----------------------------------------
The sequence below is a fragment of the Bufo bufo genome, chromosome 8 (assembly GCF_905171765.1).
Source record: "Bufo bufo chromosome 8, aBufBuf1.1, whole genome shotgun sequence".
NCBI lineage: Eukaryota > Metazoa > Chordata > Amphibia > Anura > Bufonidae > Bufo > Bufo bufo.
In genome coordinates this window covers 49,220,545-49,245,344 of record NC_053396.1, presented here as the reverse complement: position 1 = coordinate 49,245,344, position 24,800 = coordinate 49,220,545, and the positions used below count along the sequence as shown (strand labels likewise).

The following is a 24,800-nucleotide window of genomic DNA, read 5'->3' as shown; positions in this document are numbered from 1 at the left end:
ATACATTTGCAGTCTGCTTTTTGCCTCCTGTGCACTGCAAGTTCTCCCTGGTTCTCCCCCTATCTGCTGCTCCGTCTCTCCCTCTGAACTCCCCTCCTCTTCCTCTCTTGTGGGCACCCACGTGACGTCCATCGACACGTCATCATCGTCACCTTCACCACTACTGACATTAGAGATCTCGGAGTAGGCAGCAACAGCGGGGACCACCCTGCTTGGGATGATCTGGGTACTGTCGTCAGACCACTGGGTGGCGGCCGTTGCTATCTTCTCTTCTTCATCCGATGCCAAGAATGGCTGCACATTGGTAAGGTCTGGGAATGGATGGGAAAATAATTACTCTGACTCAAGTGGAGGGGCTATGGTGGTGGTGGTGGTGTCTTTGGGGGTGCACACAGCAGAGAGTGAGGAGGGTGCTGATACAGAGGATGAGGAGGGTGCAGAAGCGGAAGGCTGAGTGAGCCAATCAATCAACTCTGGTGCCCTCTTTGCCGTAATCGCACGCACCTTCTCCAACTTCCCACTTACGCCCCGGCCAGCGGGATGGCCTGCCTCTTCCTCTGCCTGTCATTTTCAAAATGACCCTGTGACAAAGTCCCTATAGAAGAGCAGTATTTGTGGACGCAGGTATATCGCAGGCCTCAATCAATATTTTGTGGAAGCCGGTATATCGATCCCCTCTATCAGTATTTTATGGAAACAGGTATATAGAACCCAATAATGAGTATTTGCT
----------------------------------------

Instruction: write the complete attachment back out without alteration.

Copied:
The sequence below is a fragment of the Bufo bufo genome, chromosome 8 (assembly GCF_905171765.1).
Source record: "Bufo bufo chromosome 8, aBufBuf1.1, whole genome shotgun sequence".
NCBI lineage: Eukaryota > Metazoa > Chordata > Amphibia > Anura > Bufonidae > Bufo > Bufo bufo.
In genome coordinates this window covers 49,220,545-49,245,344 of record NC_053396.1, presented here as the reverse complement: position 1 = coordinate 49,245,344, position 24,800 = coordinate 49,220,545, and the positions used below count along the sequence as shown (strand labels likewise).

The following is a 24,800-nucleotide window of genomic DNA, read 5'->3' as shown; positions in this document are numbered from 1 at the left end:
ATACATTTGCAGTCTGCTTTTTGCCTCCTGTGCACTGCAAGTTCTCCCTGGTTCTCCCCCTATCTGCTGCTCCGTCTCTCCCTCTGAACTCCCCTCCTCTTCCTCTCTTGTGGGCACCCACGTGACGTCCATCGACACGTCATCATCGTCACCTTCACCACTACTGACATTAGAGATCTCGGAGTAGGCAGCAACAGCGGGGACCACCCTGCTTGGGATGATCTGGGTACTGTCGTCAGACCACTGGGTGGCGGCCGTTGCTATCTTCTCTTCTTCATCCGATGCCAAGAATGGCTGCACATTGGTAAGGTCTGGGAATGGATGGGAAAATAATTACTCTGACTCAAGTGGAGGGGCTATGGTGGTGGTGGTGGTGTCTTTGGGGGTGCACACAGCAGAGAGTGAGGAGGGTGCTGATACAGAGGATGAGGAGGGTGCAGAAGCGGAAGGCTGAGTGAGCCAATCAATCAACTCTGGTGCCCTCTTTGCCGTAATCGCACGCACCTTCTCCAACTTCCCACTTACGCCCCGGCCAGCGGGATGGCCTGCCTCTTCCTCTGCCTGTCATTTTCAAAATGACCCTGTGACAAAGTCCCTATAGAAGAGCAGTATTTGTGGACGCAGGTATATCGCAGGCCTCAATCAATATTTTGTGGAAGCCGGTATATCGATCCCCTCTATCAGTATTTTATGGAAACAGGTATATAGAACCCAATAATGAGTATTTGCT